Faculty of Education, Social Sciences and Law

School of Politics and International Studies

BISA IPEG 2014 Annual Conference: Programme Announced

29 August 2014 |

The British International Studies Association International Political Economy Group (BISA-IPEG) 2014 annual conference, hosted by the University of Leeds will take place on the 5 and 6 September.

The title of this year's conference is IPE and the new normal. Open conflict after the crash

Abstract

The world of the 2010s is a fast-changing and highly conflict-laden political-economic territory: states and corporations in many places have changed many of their priorities, relationships and practices to the post-crash requirements of power and profit, survival and renewal. Notably, what many considered to be ‘unthinkable’, ‘outrageous’ and ‘backward’ only a while ago has now been established as what we are calling The New Normal (TNN) in many countries. In the Global North especially, we see an intensive attack on the welfare state, industrial relations, and democracy including popular protest; rule by law and we-spy-on-everybody, a late and soft response to large-scale corporate criminality; and a further militarized foreign policy. High unemployment, poverty, inequality, migration, insecurity multiplicity and an ever more open conflict (e.g. between capital and labour, capital and people) dominate life for millions of people and further advance the workings of TNN. Similarly in the Global South, the daily workings of post-crash capitalism and its intensified dynamics of resource competition, marginalization, poverty, corporate power & criminality, and corruption generate new conflicts and instabilities, and produce new frontiers of TNN in these early-adjusters-countries (SAPs et al.) as well.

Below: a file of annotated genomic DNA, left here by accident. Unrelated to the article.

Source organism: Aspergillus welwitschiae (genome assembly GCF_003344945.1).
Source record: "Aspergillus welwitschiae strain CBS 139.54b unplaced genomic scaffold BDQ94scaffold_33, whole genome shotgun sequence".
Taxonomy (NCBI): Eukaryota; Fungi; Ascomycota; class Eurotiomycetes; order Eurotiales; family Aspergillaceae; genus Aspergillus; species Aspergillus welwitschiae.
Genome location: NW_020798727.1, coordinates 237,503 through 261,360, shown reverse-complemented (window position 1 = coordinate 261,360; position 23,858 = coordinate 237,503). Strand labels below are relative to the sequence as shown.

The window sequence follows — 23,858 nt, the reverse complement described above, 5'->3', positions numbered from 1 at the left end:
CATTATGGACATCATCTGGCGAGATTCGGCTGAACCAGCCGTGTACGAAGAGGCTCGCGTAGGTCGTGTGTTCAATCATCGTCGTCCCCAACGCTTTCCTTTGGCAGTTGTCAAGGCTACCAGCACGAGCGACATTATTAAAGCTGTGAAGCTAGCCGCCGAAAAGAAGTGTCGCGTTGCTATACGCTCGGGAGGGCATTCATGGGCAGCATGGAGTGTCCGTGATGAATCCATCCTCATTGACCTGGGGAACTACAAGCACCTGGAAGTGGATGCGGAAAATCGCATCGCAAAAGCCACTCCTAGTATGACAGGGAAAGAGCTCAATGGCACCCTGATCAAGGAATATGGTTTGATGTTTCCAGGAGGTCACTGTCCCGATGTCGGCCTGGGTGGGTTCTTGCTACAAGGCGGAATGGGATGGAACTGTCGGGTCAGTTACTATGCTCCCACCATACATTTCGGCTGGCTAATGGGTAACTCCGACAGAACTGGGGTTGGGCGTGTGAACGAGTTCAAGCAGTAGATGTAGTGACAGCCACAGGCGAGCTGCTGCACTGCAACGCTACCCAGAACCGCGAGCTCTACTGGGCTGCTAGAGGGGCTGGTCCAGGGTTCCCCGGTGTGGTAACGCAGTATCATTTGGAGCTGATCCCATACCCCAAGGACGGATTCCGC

IPEG 2014 invites papers and panels that discuss the apparent ‘new normal’ by analysing its drivers, characteristics and repercussions. Contributors to this event might address, for example, the IPE of the normalisation of TNN: How and why was ‘the old normal’ de-normalised and TNN normalised? What and who drives TNN in respective subject areas? What does TNN signify and to what degree has it made hidden structural forms of conflict explicit and open?

This year's Leeds organising team consist of Professor Raymond Bush, Dr Charles Dannreuther and Dr Jörg Wiegratz.

For further information, an article written by Dr Jörg Wiegratz- 'The arrival of the new normal'- which relates to the conference theme may be of interest.

Programme

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